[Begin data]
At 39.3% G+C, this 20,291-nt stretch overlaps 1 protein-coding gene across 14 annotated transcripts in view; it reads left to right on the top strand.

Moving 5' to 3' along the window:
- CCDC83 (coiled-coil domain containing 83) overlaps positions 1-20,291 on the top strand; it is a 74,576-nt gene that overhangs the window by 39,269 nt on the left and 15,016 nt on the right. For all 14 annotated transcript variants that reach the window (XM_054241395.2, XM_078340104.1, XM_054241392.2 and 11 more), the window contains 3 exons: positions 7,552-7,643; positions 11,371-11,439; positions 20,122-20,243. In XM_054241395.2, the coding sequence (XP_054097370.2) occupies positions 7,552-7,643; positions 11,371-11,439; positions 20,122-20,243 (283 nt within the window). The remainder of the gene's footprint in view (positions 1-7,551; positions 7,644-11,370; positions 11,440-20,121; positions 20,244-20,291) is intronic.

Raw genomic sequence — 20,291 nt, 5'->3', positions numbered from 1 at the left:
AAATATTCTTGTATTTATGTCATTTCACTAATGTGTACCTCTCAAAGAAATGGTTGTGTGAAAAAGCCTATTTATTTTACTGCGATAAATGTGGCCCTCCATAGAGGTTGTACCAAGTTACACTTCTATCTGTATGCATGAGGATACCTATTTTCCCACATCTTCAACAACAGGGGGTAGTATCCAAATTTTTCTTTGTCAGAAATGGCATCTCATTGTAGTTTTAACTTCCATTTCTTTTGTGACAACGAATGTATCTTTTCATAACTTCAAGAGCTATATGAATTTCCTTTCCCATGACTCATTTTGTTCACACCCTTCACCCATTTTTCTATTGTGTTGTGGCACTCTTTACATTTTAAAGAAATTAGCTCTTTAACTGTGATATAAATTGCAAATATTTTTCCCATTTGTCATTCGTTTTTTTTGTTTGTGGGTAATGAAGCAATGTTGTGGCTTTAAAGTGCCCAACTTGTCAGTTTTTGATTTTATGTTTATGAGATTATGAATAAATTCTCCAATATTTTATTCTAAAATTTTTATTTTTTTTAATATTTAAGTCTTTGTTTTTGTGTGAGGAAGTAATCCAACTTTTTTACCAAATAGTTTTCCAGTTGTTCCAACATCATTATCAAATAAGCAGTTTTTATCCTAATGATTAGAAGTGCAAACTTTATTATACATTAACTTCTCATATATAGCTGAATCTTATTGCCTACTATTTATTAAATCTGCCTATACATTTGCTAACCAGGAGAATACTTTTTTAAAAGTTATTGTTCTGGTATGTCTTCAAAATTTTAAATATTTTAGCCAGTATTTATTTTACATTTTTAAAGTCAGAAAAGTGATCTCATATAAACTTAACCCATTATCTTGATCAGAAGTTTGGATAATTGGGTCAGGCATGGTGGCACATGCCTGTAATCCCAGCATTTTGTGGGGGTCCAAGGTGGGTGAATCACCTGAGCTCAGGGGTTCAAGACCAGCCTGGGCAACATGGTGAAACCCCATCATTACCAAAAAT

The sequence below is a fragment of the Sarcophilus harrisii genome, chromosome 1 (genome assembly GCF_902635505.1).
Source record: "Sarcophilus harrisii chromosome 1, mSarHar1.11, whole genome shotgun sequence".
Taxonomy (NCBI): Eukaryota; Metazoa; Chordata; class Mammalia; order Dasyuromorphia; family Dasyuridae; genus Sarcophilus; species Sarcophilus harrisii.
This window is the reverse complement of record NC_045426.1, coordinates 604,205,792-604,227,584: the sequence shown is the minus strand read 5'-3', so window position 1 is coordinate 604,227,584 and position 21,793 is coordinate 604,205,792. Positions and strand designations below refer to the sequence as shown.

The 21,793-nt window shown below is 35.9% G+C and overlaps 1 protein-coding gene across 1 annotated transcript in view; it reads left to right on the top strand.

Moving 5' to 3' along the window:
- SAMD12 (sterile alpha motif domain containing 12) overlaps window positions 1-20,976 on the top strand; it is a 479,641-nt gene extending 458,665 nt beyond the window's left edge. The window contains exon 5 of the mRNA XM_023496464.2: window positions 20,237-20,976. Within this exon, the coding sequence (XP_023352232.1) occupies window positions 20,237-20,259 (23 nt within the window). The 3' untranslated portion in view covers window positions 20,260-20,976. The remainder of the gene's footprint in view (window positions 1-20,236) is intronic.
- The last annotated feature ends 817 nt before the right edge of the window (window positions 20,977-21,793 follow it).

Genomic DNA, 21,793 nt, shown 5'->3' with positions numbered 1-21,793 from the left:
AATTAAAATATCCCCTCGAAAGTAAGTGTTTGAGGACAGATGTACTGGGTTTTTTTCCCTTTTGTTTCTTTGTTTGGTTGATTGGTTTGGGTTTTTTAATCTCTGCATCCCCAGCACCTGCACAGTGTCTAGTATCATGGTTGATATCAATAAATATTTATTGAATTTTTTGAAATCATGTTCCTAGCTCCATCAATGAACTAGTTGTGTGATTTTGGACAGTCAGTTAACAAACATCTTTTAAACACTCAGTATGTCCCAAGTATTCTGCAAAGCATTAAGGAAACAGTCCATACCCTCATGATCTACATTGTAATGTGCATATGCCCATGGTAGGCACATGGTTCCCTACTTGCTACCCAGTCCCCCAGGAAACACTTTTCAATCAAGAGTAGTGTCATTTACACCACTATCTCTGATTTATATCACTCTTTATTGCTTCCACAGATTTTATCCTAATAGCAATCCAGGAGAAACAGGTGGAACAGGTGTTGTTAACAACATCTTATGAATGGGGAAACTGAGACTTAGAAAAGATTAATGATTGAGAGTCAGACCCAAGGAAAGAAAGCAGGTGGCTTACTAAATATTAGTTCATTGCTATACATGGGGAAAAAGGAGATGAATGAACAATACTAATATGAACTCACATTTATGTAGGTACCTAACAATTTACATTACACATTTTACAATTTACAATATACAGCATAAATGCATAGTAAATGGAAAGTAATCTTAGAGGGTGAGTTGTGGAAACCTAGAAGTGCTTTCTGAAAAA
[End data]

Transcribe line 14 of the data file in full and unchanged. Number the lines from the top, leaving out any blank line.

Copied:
Genomic DNA, 21,793 nt, shown 5'->3' with positions numbered 1-21,793 from the left: